A growing trend for extra-large public portraits of ruling Chinese Communist Party (CCP) general secretary Xi Jinping is a further indicator that China's leader will likely remain in office for a third term after the country's rubber-stamp parliament removed term limits from the job in March 2018.
During a recent ceremony in the Tibetan capital, Lhasa, marking the 70th anniversary of CCP rule there, a single, large portrait of Xi was displayed alongside another image showing five past leaders, as regional CCP secretary Wang Yang made a speech.
The arrangement was in stark contrast to a similar ceremony 10 years earlier marking the 60th anniversary of the People's Liberation Army (PLA)'s annexation of Tibet in 1951.
Xi, then vice-president, lauded the "wise decision-making and correct leadership" of his predecessors in a speech in Lhasa, mentioning late supreme leaders Mao Zedong and Deng Xiaoping, as well as former CCP general secretary and president Jiang Zemin. No portraits were displayed.
When Wang Yang stood up to speak on Aug. 19, 2021, however, he spoke only of Xi.
"We must adhere to the guidance of Xi Jinping Thought on Socialism with Chinese Characteristics for a New Era, and thoroughly study the spirit of General Secretary Xi Jinping's important speech at the Seventh Central Tibet Work Forum and the spirit of important instructions during inspections in Tibet," he told assembled dignitaries.
"Since the 18th CCP National Congress [when Xi took power], Tibet has entered its best new era," Wang said.
Hu Ping, the U.S.-based editor-in-chief of "Beijing Spring" magazine, said the prominence afforded to Xi at the ceremony told a story about Xi's grip on power within the party.
"The fact that Xi Jinping was given such fanfare and prominence ... and the praises heaped upon him since he took office show he is strengthening his position," Hu told RFA.
"This means that Xi Jinping will definitely be re-elected for [a third term in office] the 20th Party Congress next year," Hu said. "That's the message that's being sent."
'Xi Jinping Thought'
Large portraits of Xi have begun popping up alongside Mao portraits around China, as well as being prominently displayed in places of worship, and on the front pages of state media, amid a nationwide drive to encourage the study of Xi's personal brand of political ideology.
The CCP is working to bring "Xi Jinping Thought" into every aspect of public life, including as a research topic in universities, now that "Xi Jinping Thought on Socialism with Chinese Characteristics for a New Era" has been enshrined in the party constitution.
The propaganda department of the northern city of Taiyuan recently lauded local resident Guo Yanyun as a "Xi expert" after he memorized huge swathes of Xi's speeches.
Guo is said to have studied in her free time when not working for the Taiyuan Water Supply Co., and was at the top of the leaderboard on the Xi Jinping study app, Xuexi Qiangguo, scoring 41815 points as of June 15.
Current affairs commentator Guo Baosheng said the authorities had gamified political indoctrination, handing out badges to those who performed best.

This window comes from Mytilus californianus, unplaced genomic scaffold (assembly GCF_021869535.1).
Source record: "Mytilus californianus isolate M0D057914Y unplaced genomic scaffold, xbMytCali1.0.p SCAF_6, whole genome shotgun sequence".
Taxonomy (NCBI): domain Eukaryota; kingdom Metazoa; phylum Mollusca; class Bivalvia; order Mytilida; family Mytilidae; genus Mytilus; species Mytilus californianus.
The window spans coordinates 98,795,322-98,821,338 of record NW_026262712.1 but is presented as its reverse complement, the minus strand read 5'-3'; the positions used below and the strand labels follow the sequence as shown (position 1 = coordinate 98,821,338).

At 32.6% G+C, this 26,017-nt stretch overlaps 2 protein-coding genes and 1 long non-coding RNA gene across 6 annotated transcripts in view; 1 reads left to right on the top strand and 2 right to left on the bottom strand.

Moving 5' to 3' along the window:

"But it doesn't change what is happening here, which is brainwashing," Guo said. "Xi Jinping has set up a personality cult around him."
Ironically, the titles of honor on the app's leaderboard are originally from Japan, according to Yang Haiying, a professor at Japan's Shizuoka University.
"The words used for master or expert are found in Japanese, but this vocabulary doesn't exist in Chinese," Yang said. "They used to call them models, as in Lei Feng, the model worker."
Tibetans are disappointed with Xi
"If Xi is now setting up model learners or model anything ... it is a throwback to the Cultural Revolution," he said, in a reference to the the decade of political violence and social turmoil from 1966-1976 under late supreme leader Mao Zedong.
"Chinese culture and society south of the Great Wall ... have been historically all too willing to accept dictatorship," Yang said, citing strong resistance to Beijing's rule in Tibet, Xinjiang and other areas claimed by the CCP.
Tsultrim Gyatso, Chinese Liaison Officer at the Dalai Lama's Office of Tibet in Washington, said Tibetans were disappointed with Xi's performance on Tibet.
"When he first became president of the country, the Tibetans had high hopes for him, because his father Xi Zhongxun was a Chinese official who understood Tibetan Buddhism," Tsultrim Gyatso said.
"They didn't think that Chinese policies in Tibet would become even more repressive over the next 10 years."
He said Wang Yang also went out of his way to criticize the Dalai Lama at the ceremony, as well as "hostile foreign forces" for allegedly "engaging in separatist and sabotage activities."
"The real separatists are the Chinese government," Tsultrim Gyatso said. "If they hadn't implemented such oppressive policies in Tibet, the Tibetans wouldn't have protested time and again."
Translated and edited by Luisetta Mudie.
This content originally appeared on Radio Free Asia and was authored by By Rita Cheng and Qiao Long.